The Holloway Archives at Milligan College has recently installed a new exhibit on the history of Pardee Hall, called “100 Years of Pardee.” The exhibit celebrates the 100th anniversary of the dedication of Pardee Hall, a dormitory that stood in the central part of campus from 1920 to 1992.

Pardee Hall under construction

While no longer standing, Pardee Hall holds a special place in Milligan history, even 100 years after it was dedicated on October 10, 1919. The building was named for Milligan donors Mr. and Mrs. Calvin Pardee and was completed in 1920. It was built as part of the campus rebuilding and expansion after the administration building burned down in 1918. The dorm typically housed men throughout its lifespan, although there were some brief periods, including in the 1960s, when it housed women. Pardee also served as housing for the men participating in the Navy V-12 program during World War II.

The residents of Pardee, known in the later years as the “Pardee Rowdies,” were notorious for their many pranks and practical jokes. But these students also had a special love for the dorm. It was with sorrow that many of the Rowdies gathered in the summer of 1992 to watch the dorm torn down after it could no longer safely serve the college. Today, the former location of the dorm is a field for campus activities – particularly Frisbee games – and is marked by a brick wall in the nearby parking lot. A new Pardee Hall stands in Milligan Village to carry on the tradition of a beloved hall built one hundred years ago.

“As a second-generation Milligan alumna, I grew up hearing stories about Pardee Hall,” says Katherine Banks, college archivist and curator of the exhibit. “When I saw that 2019 would mark the 100th anniversary of the dedication of the dorm, I knew that it would make a great subject for a Homecoming exhibit.” The exhibit includes photos throughout its life-span, as well as memorabilia, including a “Pardee Rowdy” t-shirt, a brick, and Pardee Hall stationery. “Many alumni have fond memories of life in Pardee. I hope that the exhibit can bring back some of the nostalgia as well as tell people not as familiar with Pardee about its part in Milligan history,” says Banks.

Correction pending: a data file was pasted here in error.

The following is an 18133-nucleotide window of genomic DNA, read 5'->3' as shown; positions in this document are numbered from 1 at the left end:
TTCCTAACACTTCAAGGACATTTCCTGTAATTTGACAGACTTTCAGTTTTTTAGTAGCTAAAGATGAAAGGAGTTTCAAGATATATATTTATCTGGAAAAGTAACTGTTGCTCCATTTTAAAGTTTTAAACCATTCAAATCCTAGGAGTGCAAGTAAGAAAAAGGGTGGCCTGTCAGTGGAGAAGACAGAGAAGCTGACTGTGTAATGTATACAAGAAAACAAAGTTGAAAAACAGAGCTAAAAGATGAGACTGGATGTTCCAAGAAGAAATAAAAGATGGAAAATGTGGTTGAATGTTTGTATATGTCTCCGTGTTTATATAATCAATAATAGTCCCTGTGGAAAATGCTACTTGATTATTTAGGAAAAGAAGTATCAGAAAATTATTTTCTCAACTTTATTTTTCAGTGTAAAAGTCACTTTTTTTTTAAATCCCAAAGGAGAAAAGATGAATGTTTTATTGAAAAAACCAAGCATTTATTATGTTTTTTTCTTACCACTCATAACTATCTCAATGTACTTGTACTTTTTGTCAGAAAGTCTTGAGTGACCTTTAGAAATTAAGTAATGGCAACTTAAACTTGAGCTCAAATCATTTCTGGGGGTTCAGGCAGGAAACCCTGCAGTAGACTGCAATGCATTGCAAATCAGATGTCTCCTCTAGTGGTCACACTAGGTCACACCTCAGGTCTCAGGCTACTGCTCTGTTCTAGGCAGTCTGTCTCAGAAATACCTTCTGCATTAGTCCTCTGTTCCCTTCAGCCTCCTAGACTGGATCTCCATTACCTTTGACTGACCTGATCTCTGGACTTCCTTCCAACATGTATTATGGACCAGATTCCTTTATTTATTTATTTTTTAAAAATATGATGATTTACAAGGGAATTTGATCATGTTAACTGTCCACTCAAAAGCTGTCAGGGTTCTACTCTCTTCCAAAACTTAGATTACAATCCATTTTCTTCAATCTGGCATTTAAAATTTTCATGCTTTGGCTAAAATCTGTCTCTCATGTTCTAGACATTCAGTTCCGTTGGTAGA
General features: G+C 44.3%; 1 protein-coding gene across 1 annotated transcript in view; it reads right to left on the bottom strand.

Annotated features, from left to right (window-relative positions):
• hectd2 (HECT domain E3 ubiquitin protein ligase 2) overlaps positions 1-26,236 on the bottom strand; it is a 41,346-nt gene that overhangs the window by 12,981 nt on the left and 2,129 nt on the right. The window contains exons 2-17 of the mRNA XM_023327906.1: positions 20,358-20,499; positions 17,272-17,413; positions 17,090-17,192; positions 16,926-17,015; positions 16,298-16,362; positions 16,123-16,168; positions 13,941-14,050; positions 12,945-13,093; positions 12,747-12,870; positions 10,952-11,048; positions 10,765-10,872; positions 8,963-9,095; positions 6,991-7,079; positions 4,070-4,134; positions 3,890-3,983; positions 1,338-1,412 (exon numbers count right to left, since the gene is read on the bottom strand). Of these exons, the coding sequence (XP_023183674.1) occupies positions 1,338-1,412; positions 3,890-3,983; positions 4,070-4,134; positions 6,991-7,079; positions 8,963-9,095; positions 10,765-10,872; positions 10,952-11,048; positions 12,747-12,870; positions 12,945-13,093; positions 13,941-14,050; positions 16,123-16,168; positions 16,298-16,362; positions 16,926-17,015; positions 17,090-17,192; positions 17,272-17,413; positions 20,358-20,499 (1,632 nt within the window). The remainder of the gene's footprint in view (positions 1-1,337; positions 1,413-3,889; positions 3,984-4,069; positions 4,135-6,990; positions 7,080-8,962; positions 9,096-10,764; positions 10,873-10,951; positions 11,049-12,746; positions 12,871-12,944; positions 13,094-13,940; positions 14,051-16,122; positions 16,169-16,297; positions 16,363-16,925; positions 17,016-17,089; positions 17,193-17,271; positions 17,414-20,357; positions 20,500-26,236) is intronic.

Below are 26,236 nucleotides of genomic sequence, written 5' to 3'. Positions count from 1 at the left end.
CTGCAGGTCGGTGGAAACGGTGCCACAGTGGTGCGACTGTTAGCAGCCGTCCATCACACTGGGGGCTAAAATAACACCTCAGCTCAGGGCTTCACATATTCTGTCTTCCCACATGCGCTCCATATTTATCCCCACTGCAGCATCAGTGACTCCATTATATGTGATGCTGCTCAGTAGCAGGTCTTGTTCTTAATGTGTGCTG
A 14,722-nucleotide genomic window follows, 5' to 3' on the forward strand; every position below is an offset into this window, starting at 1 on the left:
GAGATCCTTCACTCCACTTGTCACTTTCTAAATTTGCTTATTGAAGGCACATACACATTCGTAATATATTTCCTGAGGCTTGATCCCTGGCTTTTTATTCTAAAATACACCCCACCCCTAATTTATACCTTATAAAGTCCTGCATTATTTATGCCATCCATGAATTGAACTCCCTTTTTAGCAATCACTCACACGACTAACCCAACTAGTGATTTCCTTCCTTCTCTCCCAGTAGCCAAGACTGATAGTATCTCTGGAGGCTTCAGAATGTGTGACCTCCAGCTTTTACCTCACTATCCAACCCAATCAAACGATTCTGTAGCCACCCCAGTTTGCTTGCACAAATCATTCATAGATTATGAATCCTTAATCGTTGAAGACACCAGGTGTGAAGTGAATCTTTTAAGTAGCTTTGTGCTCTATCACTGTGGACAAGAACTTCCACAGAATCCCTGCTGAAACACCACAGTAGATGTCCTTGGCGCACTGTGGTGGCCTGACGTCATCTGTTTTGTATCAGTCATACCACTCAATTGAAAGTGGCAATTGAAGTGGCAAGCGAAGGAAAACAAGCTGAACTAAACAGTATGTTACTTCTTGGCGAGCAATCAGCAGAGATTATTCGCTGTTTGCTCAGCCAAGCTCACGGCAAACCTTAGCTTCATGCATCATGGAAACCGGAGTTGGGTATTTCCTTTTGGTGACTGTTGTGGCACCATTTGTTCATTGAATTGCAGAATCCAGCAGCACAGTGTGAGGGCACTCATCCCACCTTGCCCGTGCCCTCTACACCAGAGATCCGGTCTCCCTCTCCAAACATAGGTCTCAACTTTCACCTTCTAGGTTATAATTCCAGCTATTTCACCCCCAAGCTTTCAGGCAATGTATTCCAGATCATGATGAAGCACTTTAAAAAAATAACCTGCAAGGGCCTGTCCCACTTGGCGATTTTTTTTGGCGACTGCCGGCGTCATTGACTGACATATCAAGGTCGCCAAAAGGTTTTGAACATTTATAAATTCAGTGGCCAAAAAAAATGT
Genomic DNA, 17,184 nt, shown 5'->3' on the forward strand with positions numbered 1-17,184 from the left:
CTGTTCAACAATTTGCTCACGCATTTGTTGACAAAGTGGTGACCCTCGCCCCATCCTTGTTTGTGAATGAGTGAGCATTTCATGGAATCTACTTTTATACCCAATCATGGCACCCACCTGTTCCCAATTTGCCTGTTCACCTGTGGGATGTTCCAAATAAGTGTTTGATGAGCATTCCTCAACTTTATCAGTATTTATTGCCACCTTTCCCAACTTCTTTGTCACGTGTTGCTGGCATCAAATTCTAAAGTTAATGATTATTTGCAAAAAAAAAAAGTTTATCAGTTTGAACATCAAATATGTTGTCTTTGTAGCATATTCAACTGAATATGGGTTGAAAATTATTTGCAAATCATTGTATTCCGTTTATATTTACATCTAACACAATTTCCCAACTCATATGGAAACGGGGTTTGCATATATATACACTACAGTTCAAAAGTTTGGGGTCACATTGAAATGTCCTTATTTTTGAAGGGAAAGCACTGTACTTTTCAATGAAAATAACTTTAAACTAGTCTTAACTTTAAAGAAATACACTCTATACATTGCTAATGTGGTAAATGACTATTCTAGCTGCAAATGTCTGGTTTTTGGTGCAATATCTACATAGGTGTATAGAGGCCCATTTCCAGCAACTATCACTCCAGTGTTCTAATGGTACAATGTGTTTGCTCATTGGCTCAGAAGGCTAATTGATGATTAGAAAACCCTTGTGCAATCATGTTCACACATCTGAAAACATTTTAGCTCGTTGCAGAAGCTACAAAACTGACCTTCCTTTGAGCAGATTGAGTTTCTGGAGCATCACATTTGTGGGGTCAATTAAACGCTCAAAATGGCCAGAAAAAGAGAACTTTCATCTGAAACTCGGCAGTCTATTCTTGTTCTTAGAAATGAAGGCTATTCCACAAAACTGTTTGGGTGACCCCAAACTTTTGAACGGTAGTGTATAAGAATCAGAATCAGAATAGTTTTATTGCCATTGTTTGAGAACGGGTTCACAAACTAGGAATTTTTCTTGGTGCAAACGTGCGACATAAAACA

The Pardee Band

The exhibit, “100 Years of Pardee,” can be found on the first floor of the Welshimer Library and online. If you come by to see the exhibit during Homecoming, be sure to pick up a souvenir photo of Pardee!

Exhibit opens celebrating the 50th Anniversary of Milligan College’s Humanities Program

“What does it mean to be human?” The Milligan College Humanities program is a unique four-semester course sequence that combines art, literature, philosophy, theology, and more to help students grapple with this key question. Almost every undergraduate student who passes through Milligan participates in this course sequence, Milligan’s alternative to taking separate history, literature, and art classes to satisfy general education requirements. The 2018-2019 academic year marks the 50th anniversary of the program, which over the intervening years has become a central part of the Milligan experience. As part of the celebration, The Holloway Archives at Milligan College has opened an exhibit on the history of the Humanities program in the lobby of the Gregory Center.

Jack Knowles, humanities professor, teaches a class outside (undated photo from the 1970s)

The exhibit is divided into four sections. The first is a timeline of the development of the program, from 1965 when a restudy of the general education requirements began, and 1968 when the program began its first year, to 2018 when the Master of Arts in Humanities began its first year. The second section walks through the founders of the program, with photos of beloved long-time humanities faculty and others. Alumni and current students will recognize many faces in these archival photos. The third section covers the Humanities European Study Tour, a faculty-led tour of Europe that began in 1971 and continues to the present. Several yearbook spreads document the development of this popular study abroad option, including years when the group traveled around Europe in a van and camped. The last section includes articles about the Humanities program from The Stampede, including an amusing cartoon of what one’s brain looks like after studying humanities!

Cartoon by Doug Hartley, The Stampede, April 7, 1995, p. 4

“I hope students and alumni alike come by Gregory to see the exhibit,” says Katherine Banks, College Archivist and curator of the exhibit. “I think they will all find something interesting in it, whether it’s a photo of a favorite professor or seeing what the Humanities experience was like for students thirty or forty years ago.” The physical exhibit will be displayed in the Gregory Center lobby throughout the month of April. A digital version of the exhibit is available for viewing on MCStor, Milligan College’s digital repository.